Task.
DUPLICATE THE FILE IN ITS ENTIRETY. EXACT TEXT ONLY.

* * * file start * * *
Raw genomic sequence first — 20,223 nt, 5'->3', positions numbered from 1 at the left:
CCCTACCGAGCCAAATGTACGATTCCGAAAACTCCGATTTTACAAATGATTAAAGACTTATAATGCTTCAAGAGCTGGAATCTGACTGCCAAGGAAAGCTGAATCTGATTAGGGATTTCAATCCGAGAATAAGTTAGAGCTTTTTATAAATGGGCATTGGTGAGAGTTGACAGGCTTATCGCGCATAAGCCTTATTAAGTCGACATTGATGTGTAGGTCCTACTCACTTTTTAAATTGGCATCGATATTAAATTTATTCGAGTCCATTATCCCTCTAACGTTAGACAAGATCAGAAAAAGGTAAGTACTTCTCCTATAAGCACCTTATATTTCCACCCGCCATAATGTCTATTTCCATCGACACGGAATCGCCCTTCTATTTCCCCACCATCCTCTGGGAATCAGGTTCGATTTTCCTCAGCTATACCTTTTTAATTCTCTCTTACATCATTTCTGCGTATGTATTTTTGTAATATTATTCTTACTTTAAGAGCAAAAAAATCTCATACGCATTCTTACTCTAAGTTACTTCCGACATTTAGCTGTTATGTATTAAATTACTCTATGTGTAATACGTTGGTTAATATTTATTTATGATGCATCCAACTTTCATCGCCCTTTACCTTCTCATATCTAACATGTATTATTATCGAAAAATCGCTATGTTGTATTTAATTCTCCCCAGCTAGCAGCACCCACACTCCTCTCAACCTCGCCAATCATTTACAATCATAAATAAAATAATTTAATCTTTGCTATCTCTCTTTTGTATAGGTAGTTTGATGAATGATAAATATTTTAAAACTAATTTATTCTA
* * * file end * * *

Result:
Raw genomic sequence first — 20,223 nt, 5'->3', positions numbered from 1 at the left:
CCCTACCGAGCCAAATGTACGATTCCGAAAACTCCGATTTTACAAATGATTAAAGACTTATAATGCTTCAAGAGCTGGAATCTGACTGCCAAGGAAAGCTGAATCTGATTAGGGATTTCAATCCGAGAATAAGTTAGAGCTTTTTATAAATGGGCATTGGTGAGAGTTGACAGGCTTATCGCGCATAAGCCTTATTAAGTCGACATTGATGTGTAGGTCCTACTCACTTTTTAAATTGGCATCGATATTAAATTTATTCGAGTCCATTATCCCTCTAACGTTAGACAAGATCAGAAAAAGGTAAGTACTTCTCCTATAAGCACCTTATATTTCCACCCGCCATAATGTCTATTTCCATCGACACGGAATCGCCCTTCTATTTCCCCACCATCCTCTGGGAATCAGGTTCGATTTTCCTCAGCTATACCTTTTTAATTCTCTCTTACATCATTTCTGCGTATGTATTTTTGTAATATTATTCTTACTTTAAGAGCAAAAAAATCTCATACGCATTCTTACTCTAAGTTACTTCCGACATTTAGCTGTTATGTATTAAATTACTCTATGTGTAATACGTTGGTTAATATTTATTTATGATGCATCCAACTTTCATCGCCCTTTACCTTCTCATATCTAACATGTATTATTATCGAAAAATCGCTATGTTGTATTTAATTCTCCCCAGCTAGCAGCACCCACACTCCTCTCAACCTCGCCAATCATTTACAATCATAAATAAAATAATTTAATCTTTGCTATCTCTCTTTTGTATAGGTAGTTTGATGAATGATAAATATTTTAAAACTAATTTATTCTA